The first direct appropriation of moneys by the Legislature for distribution among the Academies of the State, under the direction of the Regents, was in 1792. In an act passed April 11th of that year, entitled "An act to encourage Literature by donations to Columbia College, and to the several Academies in the State," after granting £7,900 ($19,750) to the College for several objects specified, it appropriates the sum of £1,500 ($3,750), annually, for the term of five years, to the Regents of the University to be by them distributed "among such and so many of the several Academies as now are or hereafter may be erected in this State, during the said terms, in such proportions, and to be appropriated in such manner as they shall judge most beneficial for the several Academies, and most advantageous to Literature."

In reporting upon their action in this matter to the Legislature at its next session,' the committee of the Regents state:

1 Chap. 216, Laws of 1884.

2 Chap. 69; 15th Session. Folio edition of Laws, p. 71.

& Senate Journal, 16th Sess., p. 91.

"That the Trustees of some of the incorporated Academies have solicited pecuniary aid for the purpose of erecting buildings for the accommodation of teachers and scholars, or for furnishing such as have been erected, but not completed, stating their inability to accomplish either from the paucity of their funds.

"The committee conceive that if appropriations were made for such purposes, much embarrassment would result from persons, who, though they had not secured funds adequate to the support of such institutions, would nevertheless be induced to solicit incorporation, in the hope of assistance from the Regents, and support their request by a plea of precedent. The committee are, therefore, of opinion, that every such application ought to be discountenanced, and pecuniary aid extended only for the following purposes, to-wit: For the support of an additional teacher or teachers, where requisite, and where the Trustees have not the means to provide an adequate salary, or to augment the compensation of the teachers in such Seminaries. To purchase such philosophical apparatus and books as are indispensably necessary to conduct a course of academical education. To enable Trustees to take into the Academies committed to their superintendence, such youth of genius whose parents are too indigent to pay the expense of tuition.

"That the inspecting committees should be directed to apply the money, which may be appropriated by the Regents, to one or all of the objects herein above stated; or, if the money is to be paid into the hands of the Trustees of the several Academies, that they should stipulate the particular purposes to which it is to be applied; and if applied to the purchaae of a philosophical apparatus and books, that the apparatus and books be specified, and that the property thereof be continued in the Regents and the Trustees of the Academies respectively, to take measures that it be not converted to other than the purposes intended by the Regents."

The policy foreshadowed in this report has in the main been ever since maintained. It aims to assist those who are willing to help themselves, and by stimulating to effort by sometimes stipulating, as in later years, that grants for libraries and apparatus should be conditioned to the raising of an equal amount for the same object from other sources, it doubles the benefit secured, where without this motive, nothing might have been done or attempted. There have been many instances of direct appropriations by the Legislature, for building purposes and the like to particular institutions, but none where the funds were distributed under an apportionment made by the Regents.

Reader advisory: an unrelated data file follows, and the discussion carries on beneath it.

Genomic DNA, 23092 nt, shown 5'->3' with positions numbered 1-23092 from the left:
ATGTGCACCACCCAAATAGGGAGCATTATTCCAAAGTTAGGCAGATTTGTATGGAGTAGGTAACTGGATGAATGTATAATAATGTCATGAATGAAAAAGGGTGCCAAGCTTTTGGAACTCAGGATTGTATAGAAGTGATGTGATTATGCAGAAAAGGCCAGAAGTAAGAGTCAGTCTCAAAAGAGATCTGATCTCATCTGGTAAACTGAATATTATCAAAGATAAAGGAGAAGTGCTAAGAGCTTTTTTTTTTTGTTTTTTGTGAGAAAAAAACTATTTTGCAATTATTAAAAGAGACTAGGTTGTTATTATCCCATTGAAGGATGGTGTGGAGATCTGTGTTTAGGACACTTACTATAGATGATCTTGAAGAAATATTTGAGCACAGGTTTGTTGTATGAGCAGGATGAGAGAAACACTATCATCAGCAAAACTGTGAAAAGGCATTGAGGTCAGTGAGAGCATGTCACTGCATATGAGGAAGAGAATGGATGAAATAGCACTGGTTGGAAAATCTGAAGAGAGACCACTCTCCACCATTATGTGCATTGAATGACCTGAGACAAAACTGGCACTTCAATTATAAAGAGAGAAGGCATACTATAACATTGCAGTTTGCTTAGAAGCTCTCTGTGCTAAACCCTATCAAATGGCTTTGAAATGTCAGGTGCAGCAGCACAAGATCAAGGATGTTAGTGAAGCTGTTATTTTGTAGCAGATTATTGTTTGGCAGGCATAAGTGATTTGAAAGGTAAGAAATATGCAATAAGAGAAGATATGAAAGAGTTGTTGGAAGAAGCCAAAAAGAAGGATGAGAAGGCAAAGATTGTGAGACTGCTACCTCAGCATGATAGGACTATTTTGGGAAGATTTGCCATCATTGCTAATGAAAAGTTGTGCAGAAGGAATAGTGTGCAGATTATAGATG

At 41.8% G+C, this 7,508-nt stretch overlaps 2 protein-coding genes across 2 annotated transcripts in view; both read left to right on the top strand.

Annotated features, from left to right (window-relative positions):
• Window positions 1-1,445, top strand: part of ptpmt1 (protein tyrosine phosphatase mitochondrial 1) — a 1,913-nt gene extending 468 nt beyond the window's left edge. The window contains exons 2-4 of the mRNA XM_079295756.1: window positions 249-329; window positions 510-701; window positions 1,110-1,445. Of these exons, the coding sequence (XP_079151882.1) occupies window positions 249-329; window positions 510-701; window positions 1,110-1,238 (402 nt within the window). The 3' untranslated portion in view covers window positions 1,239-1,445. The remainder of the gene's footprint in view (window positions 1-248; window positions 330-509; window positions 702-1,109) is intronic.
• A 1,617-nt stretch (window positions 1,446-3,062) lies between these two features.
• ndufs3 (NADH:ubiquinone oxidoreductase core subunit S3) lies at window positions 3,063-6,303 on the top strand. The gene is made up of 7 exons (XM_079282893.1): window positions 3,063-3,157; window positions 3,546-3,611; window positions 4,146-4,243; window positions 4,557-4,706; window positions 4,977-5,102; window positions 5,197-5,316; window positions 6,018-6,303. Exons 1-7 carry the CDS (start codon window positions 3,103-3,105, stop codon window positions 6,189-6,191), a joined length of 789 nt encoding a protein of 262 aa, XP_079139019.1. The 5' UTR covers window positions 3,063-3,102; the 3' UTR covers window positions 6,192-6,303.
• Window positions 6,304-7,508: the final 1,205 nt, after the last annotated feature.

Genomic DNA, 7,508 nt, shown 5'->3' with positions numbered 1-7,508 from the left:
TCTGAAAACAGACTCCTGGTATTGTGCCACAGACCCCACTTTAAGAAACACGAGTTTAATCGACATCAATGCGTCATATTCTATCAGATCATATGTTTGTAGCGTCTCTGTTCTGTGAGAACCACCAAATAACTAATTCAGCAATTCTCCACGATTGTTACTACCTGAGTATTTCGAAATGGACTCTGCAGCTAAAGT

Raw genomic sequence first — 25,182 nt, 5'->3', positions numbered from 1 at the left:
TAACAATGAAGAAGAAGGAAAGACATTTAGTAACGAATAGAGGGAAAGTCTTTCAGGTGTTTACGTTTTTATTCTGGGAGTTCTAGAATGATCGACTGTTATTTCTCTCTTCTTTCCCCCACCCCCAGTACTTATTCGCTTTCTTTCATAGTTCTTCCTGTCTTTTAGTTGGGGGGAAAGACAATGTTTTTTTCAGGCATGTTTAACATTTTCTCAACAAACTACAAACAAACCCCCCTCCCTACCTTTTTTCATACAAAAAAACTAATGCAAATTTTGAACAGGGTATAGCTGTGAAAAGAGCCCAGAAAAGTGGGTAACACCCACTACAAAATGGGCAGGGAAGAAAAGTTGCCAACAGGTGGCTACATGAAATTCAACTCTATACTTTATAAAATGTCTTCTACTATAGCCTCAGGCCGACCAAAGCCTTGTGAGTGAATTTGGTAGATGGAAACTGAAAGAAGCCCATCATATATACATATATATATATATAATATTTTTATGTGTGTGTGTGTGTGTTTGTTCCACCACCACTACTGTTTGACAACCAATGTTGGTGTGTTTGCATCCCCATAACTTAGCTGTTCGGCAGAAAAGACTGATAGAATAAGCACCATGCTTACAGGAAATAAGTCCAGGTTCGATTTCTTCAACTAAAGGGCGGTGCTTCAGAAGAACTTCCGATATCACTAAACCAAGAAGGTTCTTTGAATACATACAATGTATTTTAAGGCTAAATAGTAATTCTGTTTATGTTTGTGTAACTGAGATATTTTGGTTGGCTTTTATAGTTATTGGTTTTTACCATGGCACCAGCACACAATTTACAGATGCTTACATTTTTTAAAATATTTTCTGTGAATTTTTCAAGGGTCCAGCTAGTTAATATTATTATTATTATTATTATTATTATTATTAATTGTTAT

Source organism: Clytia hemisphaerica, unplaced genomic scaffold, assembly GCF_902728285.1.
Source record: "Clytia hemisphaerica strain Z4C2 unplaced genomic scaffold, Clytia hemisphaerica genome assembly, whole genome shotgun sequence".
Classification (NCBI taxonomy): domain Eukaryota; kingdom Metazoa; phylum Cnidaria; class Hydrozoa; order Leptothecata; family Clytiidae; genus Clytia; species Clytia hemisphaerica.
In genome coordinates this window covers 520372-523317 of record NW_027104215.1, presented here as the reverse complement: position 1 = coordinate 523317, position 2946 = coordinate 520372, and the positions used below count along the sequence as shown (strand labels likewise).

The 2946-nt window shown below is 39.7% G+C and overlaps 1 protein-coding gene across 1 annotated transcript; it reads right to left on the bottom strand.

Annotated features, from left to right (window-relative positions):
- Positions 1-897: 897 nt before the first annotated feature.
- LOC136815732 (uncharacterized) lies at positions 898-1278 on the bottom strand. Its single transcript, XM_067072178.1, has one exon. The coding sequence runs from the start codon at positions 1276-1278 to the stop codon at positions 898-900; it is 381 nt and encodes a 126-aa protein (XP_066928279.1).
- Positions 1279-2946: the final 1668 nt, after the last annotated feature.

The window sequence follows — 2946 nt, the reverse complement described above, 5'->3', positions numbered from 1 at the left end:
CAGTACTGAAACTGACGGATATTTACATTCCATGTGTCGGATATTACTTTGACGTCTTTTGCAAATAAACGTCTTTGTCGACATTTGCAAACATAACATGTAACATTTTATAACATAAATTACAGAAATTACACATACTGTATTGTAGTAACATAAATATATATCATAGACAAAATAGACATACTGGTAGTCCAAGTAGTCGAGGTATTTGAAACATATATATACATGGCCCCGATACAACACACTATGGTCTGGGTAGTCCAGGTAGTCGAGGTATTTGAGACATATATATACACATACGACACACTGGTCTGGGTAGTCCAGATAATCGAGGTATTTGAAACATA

The appropriation of 1792 was divided as follows:

To Erasmus Hall, £150; to Union Academy, £86; to Union Hall, £124; to North Salem Academy, £176; to Dutchess County

Academy, £206; to Farmers' Hall, £176; to Montgomery Academy, £176; to Washington Academy, £156; to the Academy of the town of Schenectady, £124; to Hamilton-Oneida Academy, £126.

The committee in making this first distribution state, that they had been governed by existing circumstances, and that this was not to be considered as a precedent for future distributions.

The apportionment of 1794 was as follows:

To Schenectady and Washington Academies, each £160; to Clinton, Erasmus Hall and Johnstown Academies, each £130; to Dutchess, Farmers' Hall, Hamilton-Oneida, Montgomery, North Salem and Union Hall Academies, cach £110. Total, £1,500 ($3,750).

When this aid to Academies began, there was no Common School system in the State, and they were obliged to give the elementary instruction which the Public Schools should supply. The grade of many of the early Academies was very low, and was scarcely equal to the average Common Schools of the present day.

But the Academies needed aid, and it was quite proper to assist them in proportion to the work done. There accordingly arose a plan of appropriating moneys upon the basis of attendance, as re ported by the Trustees of Academies, without reference to the studies pursued, or the attainments of scholars. The report prepared in April, 1817, contains the first distinction made between common and classical students, the information being compiled from the returns, made upon printed blanks in use since 1804. It showed a total attendance of 2,887 students in the twenty-five Academies reporting, of whom 1,104 were in classical or higher English studies.

On the 7th of April, 1817, Mr. Jenkins, from the committee that had made the apportionment for that year, submitted the following resolution, which was adopted:

"Resolved, That all future distributions of the funds of the Regents shall be made among the several incorporated Academies in this State, in proportion to the number of students who during the preceding year, have received that course of instruction in the classics, and the higher branches of learning in the said Academies respectively, which are usually deemed necessary as preparatory to the admission of students to well-regulated Colleges, and upon this condition that the reports of the Trustees shall contain a satisfactory assurance that the said Academies are respectively endowed with funds producing the annual revenue required by the Regents, at the time of their respective incorporations.